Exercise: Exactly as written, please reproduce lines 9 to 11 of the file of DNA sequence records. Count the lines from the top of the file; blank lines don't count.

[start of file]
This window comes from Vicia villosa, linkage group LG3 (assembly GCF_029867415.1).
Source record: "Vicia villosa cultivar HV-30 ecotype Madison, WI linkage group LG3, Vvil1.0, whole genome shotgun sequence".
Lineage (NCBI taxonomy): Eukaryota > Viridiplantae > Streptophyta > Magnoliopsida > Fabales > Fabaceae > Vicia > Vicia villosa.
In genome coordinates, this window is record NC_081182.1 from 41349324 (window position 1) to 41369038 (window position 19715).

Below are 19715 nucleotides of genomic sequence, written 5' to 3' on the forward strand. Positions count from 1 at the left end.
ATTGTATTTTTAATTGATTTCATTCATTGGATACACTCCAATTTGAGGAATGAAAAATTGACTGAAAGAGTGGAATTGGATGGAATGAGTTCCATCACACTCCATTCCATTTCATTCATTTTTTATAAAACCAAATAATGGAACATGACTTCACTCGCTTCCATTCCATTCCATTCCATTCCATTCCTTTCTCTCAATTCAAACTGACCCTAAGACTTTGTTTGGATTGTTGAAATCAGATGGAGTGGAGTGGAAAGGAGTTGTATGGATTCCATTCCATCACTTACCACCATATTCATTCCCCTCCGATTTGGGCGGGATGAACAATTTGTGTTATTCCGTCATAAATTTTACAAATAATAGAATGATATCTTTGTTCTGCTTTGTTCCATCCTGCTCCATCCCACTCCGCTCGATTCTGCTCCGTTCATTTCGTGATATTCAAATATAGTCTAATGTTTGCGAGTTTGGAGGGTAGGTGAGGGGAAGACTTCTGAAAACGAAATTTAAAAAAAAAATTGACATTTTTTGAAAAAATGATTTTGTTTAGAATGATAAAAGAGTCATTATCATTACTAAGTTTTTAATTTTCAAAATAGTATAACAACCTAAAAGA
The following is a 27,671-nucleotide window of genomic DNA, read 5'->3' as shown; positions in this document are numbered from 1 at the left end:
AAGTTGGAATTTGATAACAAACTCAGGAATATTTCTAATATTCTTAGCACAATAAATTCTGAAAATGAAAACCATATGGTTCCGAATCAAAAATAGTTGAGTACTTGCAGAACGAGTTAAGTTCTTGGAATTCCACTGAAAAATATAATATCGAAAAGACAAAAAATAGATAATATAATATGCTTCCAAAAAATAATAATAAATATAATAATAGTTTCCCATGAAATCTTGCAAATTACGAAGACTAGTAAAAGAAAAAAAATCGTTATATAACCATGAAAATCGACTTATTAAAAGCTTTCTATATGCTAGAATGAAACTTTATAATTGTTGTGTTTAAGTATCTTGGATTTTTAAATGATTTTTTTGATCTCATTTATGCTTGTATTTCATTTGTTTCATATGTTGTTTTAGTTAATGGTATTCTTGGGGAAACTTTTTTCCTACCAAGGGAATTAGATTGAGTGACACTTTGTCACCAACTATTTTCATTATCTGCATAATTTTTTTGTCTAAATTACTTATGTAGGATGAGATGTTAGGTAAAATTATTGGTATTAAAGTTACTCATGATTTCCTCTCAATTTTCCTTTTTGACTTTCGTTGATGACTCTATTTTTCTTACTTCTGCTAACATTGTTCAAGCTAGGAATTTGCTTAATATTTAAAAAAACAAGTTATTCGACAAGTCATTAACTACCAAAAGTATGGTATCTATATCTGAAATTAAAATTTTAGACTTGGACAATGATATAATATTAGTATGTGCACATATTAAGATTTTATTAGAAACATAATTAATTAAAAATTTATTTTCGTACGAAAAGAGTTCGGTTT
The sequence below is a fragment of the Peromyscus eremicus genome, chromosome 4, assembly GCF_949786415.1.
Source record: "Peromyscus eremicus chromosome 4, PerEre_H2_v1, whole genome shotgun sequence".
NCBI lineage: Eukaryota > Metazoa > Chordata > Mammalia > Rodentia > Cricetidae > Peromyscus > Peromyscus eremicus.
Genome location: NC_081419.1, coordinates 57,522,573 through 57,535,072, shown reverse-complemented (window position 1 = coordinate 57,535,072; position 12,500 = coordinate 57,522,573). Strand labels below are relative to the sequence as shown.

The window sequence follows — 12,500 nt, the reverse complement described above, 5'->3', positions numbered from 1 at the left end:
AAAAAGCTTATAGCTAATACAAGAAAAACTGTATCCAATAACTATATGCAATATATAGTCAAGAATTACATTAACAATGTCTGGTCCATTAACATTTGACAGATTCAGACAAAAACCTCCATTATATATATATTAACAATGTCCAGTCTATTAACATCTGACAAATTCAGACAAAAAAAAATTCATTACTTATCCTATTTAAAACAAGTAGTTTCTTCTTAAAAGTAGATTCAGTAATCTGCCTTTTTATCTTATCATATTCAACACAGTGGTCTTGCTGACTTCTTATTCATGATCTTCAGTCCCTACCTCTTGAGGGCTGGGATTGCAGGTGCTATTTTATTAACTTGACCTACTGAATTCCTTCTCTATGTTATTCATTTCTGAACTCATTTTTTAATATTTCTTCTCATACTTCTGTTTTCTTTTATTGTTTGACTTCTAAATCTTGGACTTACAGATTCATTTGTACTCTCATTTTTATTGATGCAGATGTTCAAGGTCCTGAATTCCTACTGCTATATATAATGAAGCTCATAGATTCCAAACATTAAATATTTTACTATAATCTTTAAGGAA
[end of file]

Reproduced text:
The sequence below is a fragment of the Peromyscus eremicus genome, chromosome 4, assembly GCF_949786415.1.
Source record: "Peromyscus eremicus chromosome 4, PerEre_H2_v1, whole genome shotgun sequence".
NCBI lineage: Eukaryota > Metazoa > Chordata > Mammalia > Rodentia > Cricetidae > Peromyscus > Peromyscus eremicus.